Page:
Concern with authority is as old as human history itself. Eve’s sin was to challenge the authority of God by disobeying his rule. Frank Furedi explores how authority was contested in ancient Greece and given a powerful meaning in Imperial Rome. Debates about religious and secular authority dominated Europe through the Middle Ages and the Reformation. The modern world attempted to develop new foundations for authority – democratic consent, public opinion, science – yet Furedi shows that this


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One Response to Authority

  1. Jurriaan Bendien says:
    2 of 2 people found the following review helpful
    4.0 out of 5 stars
    An important contribution to the history of ideas, February 16, 2014

    Furedi’s treatise is a multi-layered, meta-theoretical story: both a history of the sociology of authority, and a sociology of the history of authority. Obliquely, in a reflexive “postmodernist” way, it also comments on his own experience of being an authority. His scholarly story tells you – very politely and diplomatically – that the thinking by the intellectual elites about authority has often been rather preposterous or wrongheaded, if not a dismal failure, and that this becomes a problem for everyone. After all, everyone is affected by what the powerful decide is best for society.

    In that sense, “Authority” is very much a leftwing book, though refreshingly it doesn’t refer much at all to contemporary leftwing thought, and instead tries to engage seriously with conservative and liberal elite opinion. In doing that, Furedi displays a formidable political intellect, and the book is worth a read already for that reason alone. Although “Authority” doesn’t deal with Stalinism, Maoism and Castroism, Furedi implies – quite rightly I think – that that the Left knows not how to deal with the problems of authority either (for more about that, see his 1986 debut work, “The Soviet Union Demystified”).

    By the same token, “Authority” offers no real answers or quick solutions for policymakers, claiming only that each epoch of Western history has bequeathed us some intellectual discourses about authority, which emerged, became fashionable, and then disappeared again after a while. Why, then, is discussing the topic of authority so pertinent right now?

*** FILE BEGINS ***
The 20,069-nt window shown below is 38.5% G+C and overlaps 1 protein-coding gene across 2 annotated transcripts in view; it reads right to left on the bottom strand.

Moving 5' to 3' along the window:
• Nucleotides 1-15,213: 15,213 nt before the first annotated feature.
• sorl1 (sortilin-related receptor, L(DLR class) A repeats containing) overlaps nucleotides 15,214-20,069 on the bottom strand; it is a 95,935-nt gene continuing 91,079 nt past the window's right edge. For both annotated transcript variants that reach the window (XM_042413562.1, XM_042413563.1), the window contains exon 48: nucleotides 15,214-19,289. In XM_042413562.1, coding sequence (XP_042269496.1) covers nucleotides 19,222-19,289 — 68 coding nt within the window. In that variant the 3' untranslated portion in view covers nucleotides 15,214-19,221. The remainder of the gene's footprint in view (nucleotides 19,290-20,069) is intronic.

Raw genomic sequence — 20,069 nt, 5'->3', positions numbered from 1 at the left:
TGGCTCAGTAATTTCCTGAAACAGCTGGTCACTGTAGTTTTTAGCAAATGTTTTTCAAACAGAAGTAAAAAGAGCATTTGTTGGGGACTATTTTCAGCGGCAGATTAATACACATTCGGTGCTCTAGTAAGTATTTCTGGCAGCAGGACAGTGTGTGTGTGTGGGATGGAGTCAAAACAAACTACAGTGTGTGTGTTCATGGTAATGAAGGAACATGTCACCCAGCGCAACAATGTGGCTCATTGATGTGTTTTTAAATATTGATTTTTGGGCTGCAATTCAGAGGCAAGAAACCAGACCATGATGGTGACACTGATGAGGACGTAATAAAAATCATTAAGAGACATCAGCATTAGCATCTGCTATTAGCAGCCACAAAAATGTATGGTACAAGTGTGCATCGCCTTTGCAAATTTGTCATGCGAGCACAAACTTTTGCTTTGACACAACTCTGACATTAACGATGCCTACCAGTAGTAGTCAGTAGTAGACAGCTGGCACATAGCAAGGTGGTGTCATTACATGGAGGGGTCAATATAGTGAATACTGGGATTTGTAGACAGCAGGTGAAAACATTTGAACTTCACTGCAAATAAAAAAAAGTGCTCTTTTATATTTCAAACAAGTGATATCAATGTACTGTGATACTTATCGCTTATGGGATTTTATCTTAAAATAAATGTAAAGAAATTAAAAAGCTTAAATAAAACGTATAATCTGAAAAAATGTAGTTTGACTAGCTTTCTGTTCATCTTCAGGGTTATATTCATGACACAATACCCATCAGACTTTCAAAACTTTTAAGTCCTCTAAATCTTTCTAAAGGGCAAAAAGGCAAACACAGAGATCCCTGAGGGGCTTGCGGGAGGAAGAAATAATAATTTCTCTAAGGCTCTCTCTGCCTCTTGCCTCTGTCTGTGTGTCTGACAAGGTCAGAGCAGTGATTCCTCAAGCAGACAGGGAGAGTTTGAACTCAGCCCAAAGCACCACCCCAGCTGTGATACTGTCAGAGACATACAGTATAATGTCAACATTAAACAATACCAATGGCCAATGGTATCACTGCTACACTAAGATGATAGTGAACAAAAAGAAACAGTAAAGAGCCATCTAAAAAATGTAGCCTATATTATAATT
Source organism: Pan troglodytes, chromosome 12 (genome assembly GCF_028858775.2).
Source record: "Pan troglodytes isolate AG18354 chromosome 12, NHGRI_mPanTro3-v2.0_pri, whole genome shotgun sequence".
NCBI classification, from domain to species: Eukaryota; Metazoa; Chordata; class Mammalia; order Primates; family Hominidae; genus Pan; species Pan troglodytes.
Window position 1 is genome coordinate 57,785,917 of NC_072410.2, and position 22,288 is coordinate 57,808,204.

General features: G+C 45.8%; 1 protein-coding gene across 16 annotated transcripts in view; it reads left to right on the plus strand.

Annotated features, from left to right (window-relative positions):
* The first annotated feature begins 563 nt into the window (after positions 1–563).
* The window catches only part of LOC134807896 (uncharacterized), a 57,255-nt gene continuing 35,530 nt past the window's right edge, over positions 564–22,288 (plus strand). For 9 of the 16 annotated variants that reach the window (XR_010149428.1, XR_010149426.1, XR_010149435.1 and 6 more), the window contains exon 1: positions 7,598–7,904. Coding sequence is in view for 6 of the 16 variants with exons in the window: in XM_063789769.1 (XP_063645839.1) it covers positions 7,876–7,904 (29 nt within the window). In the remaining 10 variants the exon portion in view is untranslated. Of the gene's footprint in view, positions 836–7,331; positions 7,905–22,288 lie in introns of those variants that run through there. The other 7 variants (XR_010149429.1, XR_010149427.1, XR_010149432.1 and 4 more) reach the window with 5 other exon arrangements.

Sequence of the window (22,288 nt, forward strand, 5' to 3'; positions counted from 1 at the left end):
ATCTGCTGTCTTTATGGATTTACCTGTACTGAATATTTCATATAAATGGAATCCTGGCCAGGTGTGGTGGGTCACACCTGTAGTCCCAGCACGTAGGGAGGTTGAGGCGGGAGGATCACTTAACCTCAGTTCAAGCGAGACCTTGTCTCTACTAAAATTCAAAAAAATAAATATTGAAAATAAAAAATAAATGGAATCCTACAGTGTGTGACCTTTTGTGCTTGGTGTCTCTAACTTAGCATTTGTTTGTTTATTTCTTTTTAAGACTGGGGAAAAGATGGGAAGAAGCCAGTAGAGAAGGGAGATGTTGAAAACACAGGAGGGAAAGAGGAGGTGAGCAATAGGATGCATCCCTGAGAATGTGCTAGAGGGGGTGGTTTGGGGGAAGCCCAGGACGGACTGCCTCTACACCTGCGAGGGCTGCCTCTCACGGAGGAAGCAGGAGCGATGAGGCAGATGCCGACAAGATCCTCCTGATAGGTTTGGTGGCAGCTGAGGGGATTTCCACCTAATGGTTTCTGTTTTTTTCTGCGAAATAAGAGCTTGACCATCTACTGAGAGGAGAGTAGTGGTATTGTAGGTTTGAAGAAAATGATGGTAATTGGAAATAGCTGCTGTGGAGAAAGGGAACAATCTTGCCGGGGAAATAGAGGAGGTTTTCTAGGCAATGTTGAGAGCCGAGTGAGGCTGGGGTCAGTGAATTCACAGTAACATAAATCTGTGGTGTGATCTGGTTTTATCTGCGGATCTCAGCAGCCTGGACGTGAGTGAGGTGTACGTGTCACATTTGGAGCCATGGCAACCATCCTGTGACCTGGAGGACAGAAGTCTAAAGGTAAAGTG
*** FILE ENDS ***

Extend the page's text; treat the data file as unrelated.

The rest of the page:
What is especially characteristic of modern times, Furedi suggests, is that social thought as a whole has failed to probe authority issues historically, comprehensively and in depth, in a profound way, and for that very reason fails to solve the problems of authority, even as the problems grow bigger and bigger. Defying intellectual myopia, he seeks to think big, and believes we all should think big: his story unfolds on a truly historical grand canvas, from Greek antiquity to the present day. Yet, actually, a lot of his arguments are more implied than explicitly stated. You can only really understand them, if you have a good background in the subject.

    I got a copy of this book for my own study of Fukuyama’s theory of the political state, and I found “Authority” both better and worse than I had expected. Better, because the contents are really very comprehensive, critical and thoughtful, and stretch across the entire ideological horizon of Western thought about authority. Furedi can write pretty reliably on these topics, because he has read, thought and taught a lot about them across many years, and talked to people who know a lot about it. Worse, because the book just doesn’t provide any explicit answers to the problems associated with authority, and does not set out any positive theory (or theories) of what the nature and modalities of authority actually are. The plotlines of “Authority” are quite ingeniously and shrewdly constructed, in that sense. They seek to provoke and challenge, yet also to avoid all kinds of discussion in which the author just doesn’t want to get involved.

    In the competitive, commercialized academic factory of today, the “publish or perish” pressure rules, because academic publications are a key output which justifies financial input. Furedi is a prolific writer, and can slog it out with the best of them; aided by an editor, he can publish more in one year, than many of his colleagues would publish in five or ten years. But there is a price: what gets published is not all of consistently high quality. So too with Furedi’s “Authority”. We are really dealing with a massive draft manuscript that is rich in nuggets of insight, but really unfinished. It has been spruced up, edited and structured together for publication, under various suitable headings. Certainly, it reveals Furedi again as a major theorist. It is difficult to disagree with him about the contest of authority. Yet it would, I think, have been preferable to work on the narrative much more, and structure it more clearly, and in a more logical way – even if there is no “Logos” in the history of human authority. The production result is, that some chapters are truly excellent and really hit home, while other chapters are more in the nature of a meandering (and sometimes rather turgid and boring) literature review, or a summary, seemingly inserted because they had to be in there, although they turn around ideas which still remain to be developed further. Alas, the modern scholar does not even have the time anymore, to complete his own text as he should, or would ideally like.

    This is obviously not a book one can read and master in one sitting…

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